We are approaching the World Series, so baseball is on the minds of many Americans right now.

And baseball fans and sports pundits like to debate the issue of who is the best hitter of all time. And it is hard to compare hitters from different baseball eras.

However, my colleague, pal and the coauthor of one of my books, Who Will Win The Big Game, has recently collected some interesting data on this topic.

In this book Carlton and I tried to identify the fifty characteristics of winning teams,players and coaches based on statistics and psychology.

In doing research for another book on baseball, Baseball + Numbers= Fun & Games, Carlton Chin, a fund manager and an MIT trained quant, evaluated baseball hitters using these factors: batting average, slugging percentage, batting average plus slugging percentage and home runs.

Obviously, there are many ways that a statistician might crunch data to answer the question as to who is the best hitter of all time. For example, Some might look at total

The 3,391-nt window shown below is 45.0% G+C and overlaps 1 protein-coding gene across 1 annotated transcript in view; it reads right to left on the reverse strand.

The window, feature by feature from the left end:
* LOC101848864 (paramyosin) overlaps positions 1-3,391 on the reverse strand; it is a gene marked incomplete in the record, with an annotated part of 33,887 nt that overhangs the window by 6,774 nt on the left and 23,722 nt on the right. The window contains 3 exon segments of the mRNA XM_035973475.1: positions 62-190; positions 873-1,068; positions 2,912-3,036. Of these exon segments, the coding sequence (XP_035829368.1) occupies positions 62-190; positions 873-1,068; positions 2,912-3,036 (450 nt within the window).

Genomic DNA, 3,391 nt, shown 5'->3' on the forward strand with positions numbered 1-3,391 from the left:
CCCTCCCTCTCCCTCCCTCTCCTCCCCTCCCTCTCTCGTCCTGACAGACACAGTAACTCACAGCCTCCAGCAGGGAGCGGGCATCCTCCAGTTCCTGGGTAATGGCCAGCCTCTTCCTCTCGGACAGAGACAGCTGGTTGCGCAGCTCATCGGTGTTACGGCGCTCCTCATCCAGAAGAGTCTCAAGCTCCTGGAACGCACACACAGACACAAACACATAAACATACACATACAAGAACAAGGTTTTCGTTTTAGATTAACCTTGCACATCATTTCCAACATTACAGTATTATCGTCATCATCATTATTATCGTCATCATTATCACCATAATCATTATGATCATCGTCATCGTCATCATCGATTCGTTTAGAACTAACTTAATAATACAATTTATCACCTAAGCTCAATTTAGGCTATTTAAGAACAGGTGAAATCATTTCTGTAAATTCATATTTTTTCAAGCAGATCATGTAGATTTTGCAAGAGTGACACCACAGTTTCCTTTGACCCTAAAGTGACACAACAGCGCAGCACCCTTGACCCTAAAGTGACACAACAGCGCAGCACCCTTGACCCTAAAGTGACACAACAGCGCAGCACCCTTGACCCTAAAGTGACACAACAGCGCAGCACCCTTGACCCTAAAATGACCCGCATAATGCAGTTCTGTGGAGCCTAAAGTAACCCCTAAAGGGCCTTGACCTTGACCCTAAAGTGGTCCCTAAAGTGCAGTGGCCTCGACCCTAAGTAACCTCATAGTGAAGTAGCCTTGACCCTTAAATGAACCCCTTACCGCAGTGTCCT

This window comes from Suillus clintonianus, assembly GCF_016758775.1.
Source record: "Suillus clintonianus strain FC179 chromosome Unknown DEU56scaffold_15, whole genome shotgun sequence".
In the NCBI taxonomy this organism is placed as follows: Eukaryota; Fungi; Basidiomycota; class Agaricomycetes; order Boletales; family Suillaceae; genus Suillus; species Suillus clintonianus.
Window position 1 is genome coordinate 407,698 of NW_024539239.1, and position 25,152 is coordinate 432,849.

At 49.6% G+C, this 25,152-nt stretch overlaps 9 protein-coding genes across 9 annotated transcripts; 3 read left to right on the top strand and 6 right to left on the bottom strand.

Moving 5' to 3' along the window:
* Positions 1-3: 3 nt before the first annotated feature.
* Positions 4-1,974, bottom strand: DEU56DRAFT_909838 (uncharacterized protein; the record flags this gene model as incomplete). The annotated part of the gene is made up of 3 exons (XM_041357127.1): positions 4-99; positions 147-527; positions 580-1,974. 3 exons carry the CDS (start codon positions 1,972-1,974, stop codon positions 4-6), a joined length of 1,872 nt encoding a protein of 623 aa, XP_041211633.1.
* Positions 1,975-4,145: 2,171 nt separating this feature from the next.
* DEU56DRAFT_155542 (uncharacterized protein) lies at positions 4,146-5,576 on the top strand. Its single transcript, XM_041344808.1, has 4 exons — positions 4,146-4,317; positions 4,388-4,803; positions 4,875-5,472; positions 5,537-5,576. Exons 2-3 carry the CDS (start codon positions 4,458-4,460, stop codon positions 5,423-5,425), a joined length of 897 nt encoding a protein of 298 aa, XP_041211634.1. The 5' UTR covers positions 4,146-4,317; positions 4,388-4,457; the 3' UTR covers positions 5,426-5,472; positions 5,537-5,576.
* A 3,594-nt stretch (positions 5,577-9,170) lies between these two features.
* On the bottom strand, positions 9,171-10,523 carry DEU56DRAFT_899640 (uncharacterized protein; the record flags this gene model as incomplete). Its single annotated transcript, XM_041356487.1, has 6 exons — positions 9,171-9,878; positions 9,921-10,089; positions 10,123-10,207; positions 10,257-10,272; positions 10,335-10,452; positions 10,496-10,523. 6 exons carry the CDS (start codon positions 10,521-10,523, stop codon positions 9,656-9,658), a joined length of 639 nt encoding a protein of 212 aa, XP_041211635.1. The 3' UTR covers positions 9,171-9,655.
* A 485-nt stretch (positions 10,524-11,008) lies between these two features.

number of hits, on base percentage, walks, strike outs and game winning hits.

However, Carlton’s data does seem to be a valid way to identify some of the games great batters. Mr. Chin elected to exclude players who were known to be steroid users or
who had admitted to steroid use during what he calls “steroid years.”

The top five hitters based on this research are Ted Williams, Albert Pujols, Babe Ruth, Frank Thomas and Mickey Mantle.

In my view, from a psychological and mental toughness perspective, Ted Williams was the greatest hitter of all time. His book, The Science Of Hitting, indicates that
Williams was a very bright fellow who was really a student of the game.

Williams took a very pragmatic and sensible approach to hitting and he had some interesting ideas on learning from previous at bats and on managing the count in an intelligent manner.

Many professional baseball players look upon his book as a kind of bible of baseball hitting.

His psychological strengths and physical accomplishments cause me to view him as being the greatest hitter in the game.

I am certain that some will disagree with our findings. And that is fine. Part of What makes baseball so interesting is that the statistics and differing opinions make for great debates and interesting dinner conversations.

Author's Bio: 

Jay P. Granat, Ph.D. is the author of 101 Ways To Break A Hitting Slump, the founder of www.StayInTheZone.com and a Psychotherapist in River Edge, NJ.